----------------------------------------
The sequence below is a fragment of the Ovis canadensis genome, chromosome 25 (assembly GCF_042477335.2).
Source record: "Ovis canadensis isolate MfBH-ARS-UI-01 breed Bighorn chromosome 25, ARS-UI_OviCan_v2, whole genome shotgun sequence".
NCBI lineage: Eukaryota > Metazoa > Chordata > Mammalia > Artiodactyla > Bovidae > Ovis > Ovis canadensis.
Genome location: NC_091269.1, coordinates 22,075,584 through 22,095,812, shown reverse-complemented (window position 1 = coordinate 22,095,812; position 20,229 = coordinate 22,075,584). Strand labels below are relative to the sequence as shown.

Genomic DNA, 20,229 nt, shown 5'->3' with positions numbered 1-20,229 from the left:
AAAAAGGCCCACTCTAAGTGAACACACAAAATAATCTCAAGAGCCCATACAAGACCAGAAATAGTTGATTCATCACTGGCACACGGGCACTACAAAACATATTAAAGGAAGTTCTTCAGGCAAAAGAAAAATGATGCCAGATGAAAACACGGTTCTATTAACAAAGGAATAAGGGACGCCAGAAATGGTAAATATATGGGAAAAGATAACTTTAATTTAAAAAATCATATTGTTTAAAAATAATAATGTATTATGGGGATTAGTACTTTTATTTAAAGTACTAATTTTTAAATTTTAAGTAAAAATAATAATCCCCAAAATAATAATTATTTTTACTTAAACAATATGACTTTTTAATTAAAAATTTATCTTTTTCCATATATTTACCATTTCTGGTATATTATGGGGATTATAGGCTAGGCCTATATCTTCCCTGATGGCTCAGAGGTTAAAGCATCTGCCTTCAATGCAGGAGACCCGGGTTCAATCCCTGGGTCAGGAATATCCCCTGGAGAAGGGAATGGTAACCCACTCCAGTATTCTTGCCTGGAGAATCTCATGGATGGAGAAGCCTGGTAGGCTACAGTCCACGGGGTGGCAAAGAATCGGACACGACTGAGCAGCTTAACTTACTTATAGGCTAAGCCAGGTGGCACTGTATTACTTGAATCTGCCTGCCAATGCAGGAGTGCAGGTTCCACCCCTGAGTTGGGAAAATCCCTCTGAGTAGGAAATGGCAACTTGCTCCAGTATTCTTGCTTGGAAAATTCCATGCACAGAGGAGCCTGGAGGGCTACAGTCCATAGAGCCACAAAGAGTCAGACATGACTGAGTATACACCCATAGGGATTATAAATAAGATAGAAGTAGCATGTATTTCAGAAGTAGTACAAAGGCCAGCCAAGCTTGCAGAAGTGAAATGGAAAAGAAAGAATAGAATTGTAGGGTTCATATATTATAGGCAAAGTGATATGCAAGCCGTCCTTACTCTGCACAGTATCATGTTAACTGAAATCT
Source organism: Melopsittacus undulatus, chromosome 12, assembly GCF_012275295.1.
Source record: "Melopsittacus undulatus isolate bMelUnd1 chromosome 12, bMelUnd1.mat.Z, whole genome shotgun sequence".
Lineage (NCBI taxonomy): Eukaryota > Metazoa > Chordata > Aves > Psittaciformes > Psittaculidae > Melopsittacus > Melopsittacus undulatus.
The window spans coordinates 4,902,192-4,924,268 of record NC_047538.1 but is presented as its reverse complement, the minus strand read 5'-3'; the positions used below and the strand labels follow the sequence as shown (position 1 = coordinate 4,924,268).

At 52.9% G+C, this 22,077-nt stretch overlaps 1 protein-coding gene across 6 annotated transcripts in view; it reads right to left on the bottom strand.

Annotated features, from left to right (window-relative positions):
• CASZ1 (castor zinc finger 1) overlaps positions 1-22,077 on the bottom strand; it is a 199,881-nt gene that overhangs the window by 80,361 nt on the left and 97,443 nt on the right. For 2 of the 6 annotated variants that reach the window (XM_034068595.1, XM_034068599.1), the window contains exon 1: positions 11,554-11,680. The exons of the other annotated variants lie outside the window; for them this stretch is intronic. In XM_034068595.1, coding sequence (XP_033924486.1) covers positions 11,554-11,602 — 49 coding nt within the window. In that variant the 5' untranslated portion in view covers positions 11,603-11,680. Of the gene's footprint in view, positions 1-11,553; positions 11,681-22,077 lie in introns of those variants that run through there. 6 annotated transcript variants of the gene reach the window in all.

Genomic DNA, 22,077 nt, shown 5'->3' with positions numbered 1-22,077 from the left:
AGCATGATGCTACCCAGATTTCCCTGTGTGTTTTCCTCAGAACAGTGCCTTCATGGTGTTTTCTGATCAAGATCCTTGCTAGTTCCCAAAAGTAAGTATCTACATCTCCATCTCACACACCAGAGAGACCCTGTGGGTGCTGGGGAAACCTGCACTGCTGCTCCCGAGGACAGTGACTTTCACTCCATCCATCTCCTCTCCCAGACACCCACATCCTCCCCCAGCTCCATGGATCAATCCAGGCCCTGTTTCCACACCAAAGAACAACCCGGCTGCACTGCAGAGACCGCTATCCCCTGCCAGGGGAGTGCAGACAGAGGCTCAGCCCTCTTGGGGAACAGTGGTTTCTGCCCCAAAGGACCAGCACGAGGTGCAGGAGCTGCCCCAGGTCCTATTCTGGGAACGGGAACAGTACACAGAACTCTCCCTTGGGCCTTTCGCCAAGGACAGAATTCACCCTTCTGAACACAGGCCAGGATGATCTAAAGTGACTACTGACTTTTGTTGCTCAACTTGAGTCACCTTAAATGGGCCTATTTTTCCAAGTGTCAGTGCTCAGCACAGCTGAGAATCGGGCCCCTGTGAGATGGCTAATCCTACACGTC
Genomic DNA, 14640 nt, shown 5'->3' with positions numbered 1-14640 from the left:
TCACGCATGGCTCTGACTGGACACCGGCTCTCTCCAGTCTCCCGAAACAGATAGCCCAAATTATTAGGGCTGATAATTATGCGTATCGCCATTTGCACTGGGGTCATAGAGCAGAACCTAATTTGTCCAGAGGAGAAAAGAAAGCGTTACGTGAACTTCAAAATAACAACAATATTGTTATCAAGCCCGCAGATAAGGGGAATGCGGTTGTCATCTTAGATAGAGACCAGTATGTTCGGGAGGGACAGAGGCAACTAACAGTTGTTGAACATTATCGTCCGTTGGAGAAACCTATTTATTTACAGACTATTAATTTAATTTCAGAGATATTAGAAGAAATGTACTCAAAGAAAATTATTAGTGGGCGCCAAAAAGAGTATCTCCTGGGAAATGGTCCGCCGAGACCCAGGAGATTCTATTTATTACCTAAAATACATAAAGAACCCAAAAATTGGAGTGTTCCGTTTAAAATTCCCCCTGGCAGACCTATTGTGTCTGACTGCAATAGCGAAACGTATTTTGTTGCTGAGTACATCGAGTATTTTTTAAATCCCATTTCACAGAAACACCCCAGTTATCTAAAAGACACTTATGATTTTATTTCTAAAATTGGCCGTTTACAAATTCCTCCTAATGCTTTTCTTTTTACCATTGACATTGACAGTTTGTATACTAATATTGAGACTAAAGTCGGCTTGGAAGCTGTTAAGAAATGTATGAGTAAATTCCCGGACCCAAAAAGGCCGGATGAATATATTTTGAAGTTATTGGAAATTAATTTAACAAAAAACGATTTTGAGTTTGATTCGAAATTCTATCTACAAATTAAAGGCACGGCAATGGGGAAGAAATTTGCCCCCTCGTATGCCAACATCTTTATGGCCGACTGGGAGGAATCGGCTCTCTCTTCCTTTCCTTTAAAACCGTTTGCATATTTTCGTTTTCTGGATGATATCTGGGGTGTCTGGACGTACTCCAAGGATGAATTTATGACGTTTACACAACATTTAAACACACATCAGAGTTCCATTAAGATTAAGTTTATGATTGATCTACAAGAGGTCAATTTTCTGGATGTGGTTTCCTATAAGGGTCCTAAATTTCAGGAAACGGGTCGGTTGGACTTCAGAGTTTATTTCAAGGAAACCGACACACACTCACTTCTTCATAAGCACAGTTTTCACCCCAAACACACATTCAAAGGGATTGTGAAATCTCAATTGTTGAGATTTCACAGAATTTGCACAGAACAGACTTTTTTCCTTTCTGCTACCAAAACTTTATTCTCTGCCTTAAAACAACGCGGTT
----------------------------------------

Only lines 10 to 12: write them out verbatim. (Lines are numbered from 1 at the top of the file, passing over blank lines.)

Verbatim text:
The window spans coordinates 4,902,192-4,924,268 of record NC_047538.1 but is presented as its reverse complement, the minus strand read 5'-3'; the positions used below and the strand labels follow the sequence as shown (position 1 = coordinate 4,924,268).

At 52.9% G+C, this 22,077-nt stretch overlaps 1 protein-coding gene across 6 annotated transcripts in view; it reads right to left on the bottom strand.

Annotated features, from left to right (window-relative positions):